In terms of drivability, it drives very much like a traditional 2.0liter C-segment sedan. The engine comes alive at above 4,000rpm, so if you need to push it harder like when you are overtaking, or attacking that corner on a windy road, it needs some pedal to the metal action. Of course, if you’re in town, it will pootle around in traffic nicely and quietly. 

Refinement is only affected when you use the revs to the fullest and aside from that, it is pretty refined under 3,000rpm. And speaking of refinement, the suspension soaks up most of the (bad) roads in and around Petaling Jaya, Serdang, Puchong and Kuala Lumpur which were the areas where of most of the testing of Elantra Exec took place. 

The ride is very good and it isn’t the unyielding ride of the Elantra Sport.  You can feel that the suspension is smothering out the bumps and ruts. It is comfortable and a nice place to be in. Good to be after the long commute. But try to be gentle on the revs as it does get noisy over 4,500rpm like any normally aspirated powerplant with less than 5 cylinders and engine capacity. 

The benchmark for refinement I used for the car comes from internal competition. The IONIQ is so much quieter due to the fact that Hyundai actually set up the car to run on electric mode or with the switching in of the petrol engine. So it has to be super quiet. I have to say that the IONIQ is the most refined C-segment sized car on the market today because of its hybrid technology and with that, the Elantra Exec becomes very normal. 

It is also less refined in terms of engine refinement compared to the 1.6liter GDi engine of the IONIQ and the turbocharged T-GDi engine of the Elantra Sport. GDi engines are direct injection engines and they somehow are smoother than this Nu series 2.0liter engine. The turbocharger in the Elantra Sport is also an added refinement point because it quietens things down over 4,000rpm where things are just a swoosh when the boost kicks in.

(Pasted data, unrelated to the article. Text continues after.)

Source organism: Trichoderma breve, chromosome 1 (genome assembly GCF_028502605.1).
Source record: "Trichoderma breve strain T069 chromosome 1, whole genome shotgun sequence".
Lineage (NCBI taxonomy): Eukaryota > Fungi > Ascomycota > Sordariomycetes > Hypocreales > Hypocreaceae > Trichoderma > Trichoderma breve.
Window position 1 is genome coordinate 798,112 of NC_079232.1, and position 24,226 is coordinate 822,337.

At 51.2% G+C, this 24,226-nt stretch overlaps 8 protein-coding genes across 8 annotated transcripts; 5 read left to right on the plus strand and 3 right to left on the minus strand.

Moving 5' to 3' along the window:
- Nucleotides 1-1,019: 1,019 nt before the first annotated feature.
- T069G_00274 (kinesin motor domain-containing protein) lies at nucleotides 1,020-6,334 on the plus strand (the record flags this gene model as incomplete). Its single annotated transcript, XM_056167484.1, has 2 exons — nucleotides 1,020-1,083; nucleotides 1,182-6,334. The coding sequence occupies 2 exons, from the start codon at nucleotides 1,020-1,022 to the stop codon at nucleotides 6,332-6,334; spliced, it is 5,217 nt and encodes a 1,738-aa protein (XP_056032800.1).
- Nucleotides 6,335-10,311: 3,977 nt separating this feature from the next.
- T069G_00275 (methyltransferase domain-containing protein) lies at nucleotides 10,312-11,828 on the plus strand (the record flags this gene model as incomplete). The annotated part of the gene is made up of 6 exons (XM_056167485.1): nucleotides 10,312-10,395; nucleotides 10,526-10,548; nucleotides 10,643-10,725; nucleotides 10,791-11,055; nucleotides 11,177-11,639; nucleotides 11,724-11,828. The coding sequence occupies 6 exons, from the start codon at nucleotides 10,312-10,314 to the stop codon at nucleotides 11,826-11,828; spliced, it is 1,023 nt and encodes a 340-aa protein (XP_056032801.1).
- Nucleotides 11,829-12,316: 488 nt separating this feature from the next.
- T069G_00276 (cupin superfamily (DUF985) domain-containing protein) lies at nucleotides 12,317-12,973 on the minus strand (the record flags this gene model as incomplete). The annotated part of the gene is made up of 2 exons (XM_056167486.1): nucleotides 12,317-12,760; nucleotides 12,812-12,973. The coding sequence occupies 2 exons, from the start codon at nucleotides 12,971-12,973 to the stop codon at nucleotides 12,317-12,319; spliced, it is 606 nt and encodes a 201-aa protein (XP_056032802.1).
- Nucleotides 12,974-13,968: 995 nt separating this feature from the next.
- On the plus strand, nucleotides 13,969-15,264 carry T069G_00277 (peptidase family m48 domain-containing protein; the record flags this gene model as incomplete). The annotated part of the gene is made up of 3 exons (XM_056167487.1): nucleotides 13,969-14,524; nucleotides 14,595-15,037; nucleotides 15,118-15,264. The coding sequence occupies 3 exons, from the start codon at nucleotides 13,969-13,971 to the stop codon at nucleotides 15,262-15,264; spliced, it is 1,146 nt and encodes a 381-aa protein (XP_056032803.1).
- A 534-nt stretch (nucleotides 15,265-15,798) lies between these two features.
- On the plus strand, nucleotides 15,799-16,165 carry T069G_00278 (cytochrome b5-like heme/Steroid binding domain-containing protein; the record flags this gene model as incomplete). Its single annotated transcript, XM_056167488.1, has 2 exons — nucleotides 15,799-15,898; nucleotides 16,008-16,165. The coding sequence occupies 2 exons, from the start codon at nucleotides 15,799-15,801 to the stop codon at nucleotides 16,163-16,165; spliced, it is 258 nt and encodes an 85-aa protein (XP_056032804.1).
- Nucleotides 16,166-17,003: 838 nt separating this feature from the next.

So what does this mean for the Elantra Exec? Simple. This is a car for the family man who wants a traditional, dependable, lower maintenance in the long run sedan. There are no additional motors like in a hybrid and there are no high pressure points like you have in a turbocharged engine so it could be more reliable in the long run. This simply means that the Elantra Exec sits in a sweet spot for some. 

Performance is adequate as it is a 2.0liter engine with 152hp and 192Nm torque notwithstanding. 0-100kmh is around the 10second mark and you can easily take it to 200kmh if you want. In terms of petrol consumption, I managed to get an average of 10liters per 100km which is quite good for a normally aspirated 2.0liter C-segment car driven by a couldn't be bothered about the fuel consumption type of person like me.

Cruising at 30- 40kmh over the national highway speed limit it sill feels very settled and while it does roll a tad bit more than the Elantra Sport, it does not have that rock hard suspension of the Sport. So in terms of ride and handling, it is a good compromise in all sectors. Even the electrically assisted steering seems to feel quite good and accurate. The weighing is good but feel could be slightly improved. 

So this is what the Elantra Exec is. It is a good middle ground for most people. It isn’t the most powerful, it isn’t the most torquey and it may not attract attention too. But sometimes, getting something that is just mid-market is the sweet spot for the pocket in the long run. I’ll bet that in terms of maintenance, this will cost the least against Hyundai’s other C-segment offerings here in Malaysia and that, could be the answer that many are looking for. 

Add their 5 year, or 300,000km warranty and current price from RM116,388++ it seems to be a very good proposition. Equipment levels are decently good with a decent Android/Apple Carplay linked infotainment system (no Navigation though) and you do get the basic safety systems like 6 airbags, ABS, ESC, Hill Start Assist, Brake Assist and also Vehicle Stability Management for active safety. No, there aren’t any advance active safety systems like blind spot indicators,  or lane departure warning but at this price range, these are seldom available. What is given is more than enough as I do believe that the more electronics you put into a car, the more it would cost if you intend to keep the car for a decade or so.

So there you have it folks, the Hyundai Elantra 2.0 Executive, and my thoughts on it.  I would also like to add that additional rarity factor in a land where everyone seems to want to buy a Honda Civic, you will actually be a little more unique. 

The Hyundai Elantra 2.0 
Price: From MYR 116,388.00* (with GST without insurance Peninsular Malaysia)
Free 3-year or 50,000km Service Maintenance (T&C applies)

Performance :0-100kmh in around 10.0 seconds
Fuel Consumption: 10.0liters/100km - average fuel consumption over the duration of the test